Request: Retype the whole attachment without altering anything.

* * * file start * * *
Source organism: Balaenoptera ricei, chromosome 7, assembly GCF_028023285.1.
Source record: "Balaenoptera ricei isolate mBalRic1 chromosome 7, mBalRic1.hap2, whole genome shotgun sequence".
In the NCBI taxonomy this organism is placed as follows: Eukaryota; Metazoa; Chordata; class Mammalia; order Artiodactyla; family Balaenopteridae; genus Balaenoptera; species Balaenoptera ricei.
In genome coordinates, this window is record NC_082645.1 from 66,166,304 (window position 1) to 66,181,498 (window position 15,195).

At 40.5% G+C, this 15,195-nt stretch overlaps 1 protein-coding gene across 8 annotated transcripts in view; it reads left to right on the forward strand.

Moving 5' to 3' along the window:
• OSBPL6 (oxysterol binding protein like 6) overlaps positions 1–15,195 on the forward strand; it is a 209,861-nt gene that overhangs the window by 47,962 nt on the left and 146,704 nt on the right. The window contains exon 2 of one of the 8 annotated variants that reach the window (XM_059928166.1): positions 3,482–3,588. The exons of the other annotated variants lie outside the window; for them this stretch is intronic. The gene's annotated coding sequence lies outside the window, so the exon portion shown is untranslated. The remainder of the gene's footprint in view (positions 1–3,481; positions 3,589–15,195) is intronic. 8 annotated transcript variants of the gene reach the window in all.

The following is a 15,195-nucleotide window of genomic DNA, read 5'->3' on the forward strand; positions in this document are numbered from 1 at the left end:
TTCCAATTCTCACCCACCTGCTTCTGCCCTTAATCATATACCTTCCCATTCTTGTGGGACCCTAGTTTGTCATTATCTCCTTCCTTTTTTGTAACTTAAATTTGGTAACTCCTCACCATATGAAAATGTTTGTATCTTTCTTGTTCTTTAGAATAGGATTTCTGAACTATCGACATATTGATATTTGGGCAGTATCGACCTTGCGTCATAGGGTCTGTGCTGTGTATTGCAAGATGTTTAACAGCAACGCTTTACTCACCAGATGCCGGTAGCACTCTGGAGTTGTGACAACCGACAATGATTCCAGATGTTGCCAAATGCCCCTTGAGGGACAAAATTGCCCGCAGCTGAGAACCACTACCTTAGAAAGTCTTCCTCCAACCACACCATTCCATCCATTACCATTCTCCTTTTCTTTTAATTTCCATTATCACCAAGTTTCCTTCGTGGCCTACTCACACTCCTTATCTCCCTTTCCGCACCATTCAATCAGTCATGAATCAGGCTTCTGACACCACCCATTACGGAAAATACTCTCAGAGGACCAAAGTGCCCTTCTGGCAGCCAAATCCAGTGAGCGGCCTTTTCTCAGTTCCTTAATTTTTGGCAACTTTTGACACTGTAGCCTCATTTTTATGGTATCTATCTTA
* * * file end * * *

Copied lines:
Source organism: Balaenoptera ricei, chromosome 7, assembly GCF_028023285.1.
Source record: "Balaenoptera ricei isolate mBalRic1 chromosome 7, mBalRic1.hap2, whole genome shotgun sequence".
In the NCBI taxonomy this organism is placed as follows: Eukaryota; Metazoa; Chordata; class Mammalia; order Artiodactyla; family Balaenopteridae; genus Balaenoptera; species Balaenoptera ricei.
In genome coordinates, this window is record NC_082645.1 from 66,166,304 (window position 1) to 66,181,498 (window position 15,195).

At 40.5% G+C, this 15,195-nt stretch overlaps 1 protein-coding gene across 8 annotated transcripts in view; it reads left to right on the forward strand.

Moving 5' to 3' along the window:
• OSBPL6 (oxysterol binding protein like 6) overlaps positions 1–15,195 on the forward strand; it is a 209,861-nt gene that overhangs the window by 47,962 nt on the left and 146,704 nt on the right. The window contains exon 2 of one of the 8 annotated variants that reach the window (XM_059928166.1): positions 3,482–3,588. The exons of the other annotated variants lie outside the window; for them this stretch is intronic. The gene's annotated coding sequence lies outside the window, so the exon portion shown is untranslated. The remainder of the gene's footprint in view (positions 1–3,481; positions 3,589–15,195) is intronic. 8 annotated transcript variants of the gene reach the window in all.

The following is a 15,195-nucleotide window of genomic DNA, read 5'->3' on the forward strand; positions in this document are numbered from 1 at the left end:
TTCCAATTCTCACCCACCTGCTTCTGCCCTTAATCATATACCTTCCCATTCTTGTGGGACCCTAGTTTGTCATTATCTCCTTCCTTTTTTGTAACTTAAATTTGGTAACTCCTCACCATATGAAAATGTTTGTATCTTTCTTGTTCTTTAGAATAGGATTTCTGAACTATCGACATATTGATATTTGGGCAGTATCGACCTTGCGTCATAGGGTCTGTGCTGTGTATTGCAAGATGTTTAACAGCAACGCTTTACTCACCAGATGCCGGTAGCACTCTGGAGTTGTGACAACCGACAATGATTCCAGATGTTGCCAAATGCCCCTTGAGGGACAAAATTGCCCGCAGCTGAGAACCACTACCTTAGAAAGTCTTCCTCCAACCACACCATTCCATCCATTACCATTCTCCTTTTCTTTTAATTTCCATTATCACCAAGTTTCCTTCGTGGCCTACTCACACTCCTTATCTCCCTTTCCGCACCATTCAATCAGTCATGAATCAGGCTTCTGACACCACCCATTACGGAAAATACTCTCAGAGGACCAAAGTGCCCTTCTGGCAGCCAAATCCAGTGAGCGGCCTTTTCTCAGTTCCTTAATTTTTGGCAACTTTTGACACTGTAGCCTCATTTTTATGGTATCTATCTTA